Trending now: Misusing prescription drugs

bought or received the drugs from a relative or friend and were more likely to misuse other drugs.

Overall, women misused prescription drugs less than men in all age categories excluding adolescents aged 12 to 17.

Adolescent females surpassed males in non-medical use of all prescription drug types and are more likely to fit the criteria for substance use disorder with prescription meds. Although men are more likely to die from a prescription opioid overdose, overdose rates for women are increasing sharply.

Several studies have also associated prescription drug abuse with an increased risk of using tobacco, cocaine, cannabis, heavy drinking and other illicit drugs among adolescents and young adults.

In older adults, more than 80 percent of patients aged 57 to 85 reported using at least one prescription drug daily, with more than 50 percent taking five or more supplements or medications per day. A large percentage also used dietary supplements and over-the-counter medicines which, in addition to alcohol, could worsen health-related issues that arise from non-medical use of prescriptions drugs.

“There are particular populations that we are worried about,” Baler said. “For the adult population, we see a dramatic increase; the trends continue to be really worrisome.”

Tragic consequences

Stimulants: “Stimulants like Adderall belong in the same category as cocaine, so you’re talking about a drug that potentially has abuse and addiction liability, particularly when misused by young people who have not been prescribed this drug for a proper diagnosis of ADHD,” Baler said.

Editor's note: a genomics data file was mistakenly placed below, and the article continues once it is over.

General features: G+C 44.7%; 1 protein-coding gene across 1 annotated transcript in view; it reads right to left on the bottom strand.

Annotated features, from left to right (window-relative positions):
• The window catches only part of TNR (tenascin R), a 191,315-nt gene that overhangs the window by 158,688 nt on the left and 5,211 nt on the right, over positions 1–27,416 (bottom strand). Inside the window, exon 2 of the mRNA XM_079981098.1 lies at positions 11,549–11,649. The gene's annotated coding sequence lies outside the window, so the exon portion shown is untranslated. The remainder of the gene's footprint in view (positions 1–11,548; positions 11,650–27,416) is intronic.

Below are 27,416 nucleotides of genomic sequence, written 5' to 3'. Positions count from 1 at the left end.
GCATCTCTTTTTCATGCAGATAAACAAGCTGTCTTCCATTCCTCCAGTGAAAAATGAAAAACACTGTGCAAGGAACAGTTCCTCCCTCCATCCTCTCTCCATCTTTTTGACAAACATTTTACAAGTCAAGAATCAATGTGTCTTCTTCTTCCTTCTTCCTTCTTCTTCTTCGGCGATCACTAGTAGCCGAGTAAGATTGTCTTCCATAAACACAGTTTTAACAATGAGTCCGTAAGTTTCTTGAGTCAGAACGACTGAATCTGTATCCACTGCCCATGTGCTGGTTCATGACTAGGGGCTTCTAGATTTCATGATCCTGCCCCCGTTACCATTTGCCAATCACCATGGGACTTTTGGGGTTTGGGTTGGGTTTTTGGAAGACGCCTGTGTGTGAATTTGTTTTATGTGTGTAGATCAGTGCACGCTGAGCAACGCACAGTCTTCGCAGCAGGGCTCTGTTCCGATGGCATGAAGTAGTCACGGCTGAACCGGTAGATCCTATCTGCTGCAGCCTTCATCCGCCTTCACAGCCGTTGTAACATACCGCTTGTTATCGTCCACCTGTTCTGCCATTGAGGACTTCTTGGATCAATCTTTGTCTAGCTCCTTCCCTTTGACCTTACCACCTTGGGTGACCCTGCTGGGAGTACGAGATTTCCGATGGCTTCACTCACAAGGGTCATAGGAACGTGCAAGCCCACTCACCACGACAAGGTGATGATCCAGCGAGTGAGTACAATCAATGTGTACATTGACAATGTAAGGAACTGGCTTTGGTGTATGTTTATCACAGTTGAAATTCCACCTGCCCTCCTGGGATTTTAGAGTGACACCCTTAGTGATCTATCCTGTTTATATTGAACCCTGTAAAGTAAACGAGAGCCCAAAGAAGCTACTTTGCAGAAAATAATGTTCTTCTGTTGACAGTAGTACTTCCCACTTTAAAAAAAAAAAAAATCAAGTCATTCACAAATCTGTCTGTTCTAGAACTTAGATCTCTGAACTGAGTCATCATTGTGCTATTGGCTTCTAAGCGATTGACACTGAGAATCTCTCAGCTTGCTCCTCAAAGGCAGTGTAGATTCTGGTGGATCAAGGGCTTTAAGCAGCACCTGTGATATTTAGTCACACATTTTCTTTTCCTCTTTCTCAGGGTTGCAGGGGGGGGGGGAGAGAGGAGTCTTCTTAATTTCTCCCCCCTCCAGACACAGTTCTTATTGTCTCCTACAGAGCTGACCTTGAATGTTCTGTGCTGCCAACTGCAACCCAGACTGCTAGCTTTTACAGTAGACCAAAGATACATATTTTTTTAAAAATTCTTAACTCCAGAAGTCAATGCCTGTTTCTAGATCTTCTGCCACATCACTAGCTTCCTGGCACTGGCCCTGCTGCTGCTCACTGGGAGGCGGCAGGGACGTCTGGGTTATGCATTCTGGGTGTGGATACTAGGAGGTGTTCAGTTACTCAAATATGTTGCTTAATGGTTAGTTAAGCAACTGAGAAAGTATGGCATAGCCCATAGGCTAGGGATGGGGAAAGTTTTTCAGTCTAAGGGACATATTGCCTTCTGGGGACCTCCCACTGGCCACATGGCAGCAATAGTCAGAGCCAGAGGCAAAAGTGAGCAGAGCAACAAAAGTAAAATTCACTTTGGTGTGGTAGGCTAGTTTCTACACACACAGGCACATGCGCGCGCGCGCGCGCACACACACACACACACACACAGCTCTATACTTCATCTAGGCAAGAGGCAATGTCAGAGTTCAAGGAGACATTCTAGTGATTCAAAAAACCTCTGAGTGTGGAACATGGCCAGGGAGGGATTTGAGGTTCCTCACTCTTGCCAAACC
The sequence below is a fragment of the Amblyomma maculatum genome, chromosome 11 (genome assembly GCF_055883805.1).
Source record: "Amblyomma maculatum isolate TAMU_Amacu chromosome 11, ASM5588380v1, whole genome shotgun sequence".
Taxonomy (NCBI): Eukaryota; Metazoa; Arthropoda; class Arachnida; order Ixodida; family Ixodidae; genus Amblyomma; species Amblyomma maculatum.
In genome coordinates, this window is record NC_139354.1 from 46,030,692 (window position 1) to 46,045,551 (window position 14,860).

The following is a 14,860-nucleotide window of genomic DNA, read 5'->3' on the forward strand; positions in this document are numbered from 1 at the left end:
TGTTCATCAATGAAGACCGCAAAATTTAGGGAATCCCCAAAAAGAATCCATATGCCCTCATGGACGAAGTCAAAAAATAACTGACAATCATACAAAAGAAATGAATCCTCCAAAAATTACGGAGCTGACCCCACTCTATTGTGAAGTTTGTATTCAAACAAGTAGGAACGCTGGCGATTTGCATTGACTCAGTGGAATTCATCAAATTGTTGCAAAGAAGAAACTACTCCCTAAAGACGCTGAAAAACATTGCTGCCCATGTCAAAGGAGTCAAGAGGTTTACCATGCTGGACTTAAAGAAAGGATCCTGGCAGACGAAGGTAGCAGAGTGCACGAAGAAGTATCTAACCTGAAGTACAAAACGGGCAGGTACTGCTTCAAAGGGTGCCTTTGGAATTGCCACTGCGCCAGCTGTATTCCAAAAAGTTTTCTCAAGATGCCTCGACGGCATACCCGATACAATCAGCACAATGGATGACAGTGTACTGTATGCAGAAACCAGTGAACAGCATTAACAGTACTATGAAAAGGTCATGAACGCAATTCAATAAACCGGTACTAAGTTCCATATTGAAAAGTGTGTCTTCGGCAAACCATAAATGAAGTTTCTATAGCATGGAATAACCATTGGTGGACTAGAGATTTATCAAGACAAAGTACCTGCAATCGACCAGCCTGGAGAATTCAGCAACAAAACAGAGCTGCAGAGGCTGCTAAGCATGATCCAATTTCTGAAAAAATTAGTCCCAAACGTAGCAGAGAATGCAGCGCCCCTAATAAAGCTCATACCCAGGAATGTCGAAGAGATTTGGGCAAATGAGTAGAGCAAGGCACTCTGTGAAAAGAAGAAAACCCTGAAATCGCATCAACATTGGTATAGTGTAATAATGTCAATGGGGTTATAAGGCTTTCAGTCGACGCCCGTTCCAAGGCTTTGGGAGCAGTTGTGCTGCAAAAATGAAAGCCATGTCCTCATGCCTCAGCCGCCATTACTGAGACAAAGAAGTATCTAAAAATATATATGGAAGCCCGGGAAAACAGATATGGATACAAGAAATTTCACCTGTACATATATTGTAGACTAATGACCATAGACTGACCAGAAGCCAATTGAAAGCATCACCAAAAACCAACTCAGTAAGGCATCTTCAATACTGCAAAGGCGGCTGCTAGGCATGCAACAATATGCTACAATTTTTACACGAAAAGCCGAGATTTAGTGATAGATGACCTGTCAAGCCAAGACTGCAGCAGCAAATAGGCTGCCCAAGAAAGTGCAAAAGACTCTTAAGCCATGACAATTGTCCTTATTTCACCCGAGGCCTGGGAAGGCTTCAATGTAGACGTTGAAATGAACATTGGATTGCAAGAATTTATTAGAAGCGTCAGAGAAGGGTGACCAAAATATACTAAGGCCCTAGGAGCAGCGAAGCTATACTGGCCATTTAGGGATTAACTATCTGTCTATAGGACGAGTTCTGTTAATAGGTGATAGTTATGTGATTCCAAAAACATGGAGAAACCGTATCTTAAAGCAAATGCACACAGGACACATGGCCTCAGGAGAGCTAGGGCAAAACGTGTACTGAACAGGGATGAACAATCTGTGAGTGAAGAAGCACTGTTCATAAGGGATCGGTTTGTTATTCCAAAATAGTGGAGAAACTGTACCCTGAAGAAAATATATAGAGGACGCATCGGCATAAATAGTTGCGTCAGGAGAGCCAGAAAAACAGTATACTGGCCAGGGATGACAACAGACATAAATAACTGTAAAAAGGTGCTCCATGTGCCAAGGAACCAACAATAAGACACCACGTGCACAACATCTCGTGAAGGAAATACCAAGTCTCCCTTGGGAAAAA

Opiates: “A percentage of people who are chronically prescribed opiates become tolerant, then they start ‘doctor shopping’ [visiting various physicians to receive multiple prescriptions or a medical opinion that they want to hear],” Baler said. “That starts a chain of events in the brain that becomes physically dependent.”

Depressants: “Many people take them with alcohol just to enhance the sedative properties of this drug, and this interaction can be very powerful and put you at risk of risky behavior like driving or engaging in dangerous sex,” Baler said.

NIDA’s report revealed that an excess of 80 percent of Americans visited a healthcare professional in the past year, allowing physicians to identify non-medical use of prescription meds and take preventative measures to deescalate a potential path toward substance use disorders.

“Medications are very powerful and potent aids in the healing process for all sorts of ailments both physical and mental,” Baler said. Yet, “there’s this myth that if something is prescribed by a doctor, it must be safe, but nothing can be farther from the truth.”